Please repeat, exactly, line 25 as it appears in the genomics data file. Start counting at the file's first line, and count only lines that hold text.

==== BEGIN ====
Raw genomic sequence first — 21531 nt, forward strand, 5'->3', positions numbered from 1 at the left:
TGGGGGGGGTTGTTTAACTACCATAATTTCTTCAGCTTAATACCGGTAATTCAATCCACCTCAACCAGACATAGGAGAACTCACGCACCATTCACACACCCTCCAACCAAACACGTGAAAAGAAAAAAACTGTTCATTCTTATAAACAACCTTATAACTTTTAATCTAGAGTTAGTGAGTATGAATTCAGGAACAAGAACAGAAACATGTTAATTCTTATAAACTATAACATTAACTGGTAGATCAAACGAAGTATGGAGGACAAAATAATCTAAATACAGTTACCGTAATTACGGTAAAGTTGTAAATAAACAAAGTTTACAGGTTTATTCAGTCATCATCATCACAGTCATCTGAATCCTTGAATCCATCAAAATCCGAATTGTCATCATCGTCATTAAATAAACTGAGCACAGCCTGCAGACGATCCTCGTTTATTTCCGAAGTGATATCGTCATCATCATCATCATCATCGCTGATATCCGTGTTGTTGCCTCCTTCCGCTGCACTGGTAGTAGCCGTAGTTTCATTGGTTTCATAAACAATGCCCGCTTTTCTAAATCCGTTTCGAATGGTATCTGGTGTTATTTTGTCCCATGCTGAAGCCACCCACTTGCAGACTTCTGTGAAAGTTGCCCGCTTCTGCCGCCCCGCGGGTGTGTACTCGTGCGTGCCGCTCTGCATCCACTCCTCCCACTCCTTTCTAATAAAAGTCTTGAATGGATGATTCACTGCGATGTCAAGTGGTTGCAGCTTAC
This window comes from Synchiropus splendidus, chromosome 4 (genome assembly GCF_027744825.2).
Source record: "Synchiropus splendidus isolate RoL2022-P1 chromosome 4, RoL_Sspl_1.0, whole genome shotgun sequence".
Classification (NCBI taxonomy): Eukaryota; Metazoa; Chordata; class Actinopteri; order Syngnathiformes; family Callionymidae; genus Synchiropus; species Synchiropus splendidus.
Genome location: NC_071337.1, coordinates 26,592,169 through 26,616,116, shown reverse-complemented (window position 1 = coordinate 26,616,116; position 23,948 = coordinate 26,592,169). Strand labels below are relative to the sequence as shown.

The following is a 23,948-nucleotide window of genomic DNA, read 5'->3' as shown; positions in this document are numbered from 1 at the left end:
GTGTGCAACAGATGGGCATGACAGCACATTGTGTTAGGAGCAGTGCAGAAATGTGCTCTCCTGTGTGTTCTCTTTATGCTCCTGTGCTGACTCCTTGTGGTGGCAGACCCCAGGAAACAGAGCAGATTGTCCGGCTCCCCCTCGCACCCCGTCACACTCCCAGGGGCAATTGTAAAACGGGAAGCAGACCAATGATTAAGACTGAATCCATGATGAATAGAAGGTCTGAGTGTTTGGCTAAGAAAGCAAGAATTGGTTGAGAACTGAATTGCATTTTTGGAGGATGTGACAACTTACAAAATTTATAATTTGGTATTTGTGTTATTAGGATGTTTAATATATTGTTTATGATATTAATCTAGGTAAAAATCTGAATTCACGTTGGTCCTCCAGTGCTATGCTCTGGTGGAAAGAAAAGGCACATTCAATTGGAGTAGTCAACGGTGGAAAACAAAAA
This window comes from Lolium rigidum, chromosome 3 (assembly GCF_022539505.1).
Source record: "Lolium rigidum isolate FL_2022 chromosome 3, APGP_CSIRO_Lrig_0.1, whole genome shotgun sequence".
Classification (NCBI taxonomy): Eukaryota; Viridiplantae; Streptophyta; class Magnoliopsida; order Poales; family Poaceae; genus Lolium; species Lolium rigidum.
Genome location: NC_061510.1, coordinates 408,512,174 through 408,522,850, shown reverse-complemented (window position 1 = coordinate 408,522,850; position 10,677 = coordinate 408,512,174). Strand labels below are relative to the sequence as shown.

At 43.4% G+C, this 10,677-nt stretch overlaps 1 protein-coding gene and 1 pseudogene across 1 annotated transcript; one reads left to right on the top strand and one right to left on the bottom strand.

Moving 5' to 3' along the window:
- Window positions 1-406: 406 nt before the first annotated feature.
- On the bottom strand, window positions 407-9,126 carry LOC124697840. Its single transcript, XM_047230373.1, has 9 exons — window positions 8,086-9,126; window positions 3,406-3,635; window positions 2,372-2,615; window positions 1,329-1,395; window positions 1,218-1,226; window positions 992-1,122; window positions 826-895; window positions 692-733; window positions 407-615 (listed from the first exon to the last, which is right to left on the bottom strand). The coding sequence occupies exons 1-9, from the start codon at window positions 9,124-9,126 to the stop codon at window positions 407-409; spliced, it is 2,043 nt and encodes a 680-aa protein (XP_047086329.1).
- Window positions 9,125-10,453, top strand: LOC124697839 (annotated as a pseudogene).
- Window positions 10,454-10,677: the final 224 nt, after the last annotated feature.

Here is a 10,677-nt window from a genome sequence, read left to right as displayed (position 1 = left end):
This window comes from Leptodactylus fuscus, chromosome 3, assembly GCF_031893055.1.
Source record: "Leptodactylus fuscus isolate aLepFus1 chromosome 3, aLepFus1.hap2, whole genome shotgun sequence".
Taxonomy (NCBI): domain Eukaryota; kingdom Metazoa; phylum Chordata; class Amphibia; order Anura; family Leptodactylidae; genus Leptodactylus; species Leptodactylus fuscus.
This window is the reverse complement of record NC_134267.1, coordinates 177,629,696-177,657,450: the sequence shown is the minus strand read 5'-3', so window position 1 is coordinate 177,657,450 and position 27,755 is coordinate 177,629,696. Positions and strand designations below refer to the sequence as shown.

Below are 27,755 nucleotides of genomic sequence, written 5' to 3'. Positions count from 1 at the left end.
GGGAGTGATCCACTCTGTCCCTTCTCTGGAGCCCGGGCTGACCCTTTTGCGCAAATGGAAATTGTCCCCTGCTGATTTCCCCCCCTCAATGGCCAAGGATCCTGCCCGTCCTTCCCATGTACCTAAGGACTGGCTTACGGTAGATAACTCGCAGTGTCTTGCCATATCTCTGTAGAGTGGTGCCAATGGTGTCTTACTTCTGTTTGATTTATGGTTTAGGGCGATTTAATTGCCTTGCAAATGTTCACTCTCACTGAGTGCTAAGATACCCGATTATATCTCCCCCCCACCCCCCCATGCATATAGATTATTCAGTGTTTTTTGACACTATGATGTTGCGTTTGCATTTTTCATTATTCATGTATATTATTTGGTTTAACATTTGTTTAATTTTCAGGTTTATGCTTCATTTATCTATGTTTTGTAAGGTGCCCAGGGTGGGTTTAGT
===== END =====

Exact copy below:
GGGAGTGATCCACTCTGTCCCTTCTCTGGAGCCCGGGCTGACCCTTTTGCGCAAATGGAAATTGTCCCCTGCTGATTTCCCCCCCTCAATGGCCAAGGATCCTGCCCGTCCTTCCCATGTACCTAAGGACTGGCTTACGGTAGATAACTCGCAGTGTCTTGCCATATCTCTGTAGAGTGGTGCCAATGGTGTCTTACTTCTGTTTGATTTATGGTTTAGGGCGATTTAATTGCCTTGCAAATGTTCACTCTCACTGAGTGCTAAGATACCCGATTATATCTCCCCCCCACCCCCCCATGCATATAGATTATTCAGTGTTTTTTGACACTATGATGTTGCGTTTGCATTTTTCATTATTCATGTATATTATTTGGTTTAACATTTGTTTAATTTTCAGGTTTATGCTTCATTTATCTATGTTTTGTAAGGTGCCCAGGGTGGGTTTAGT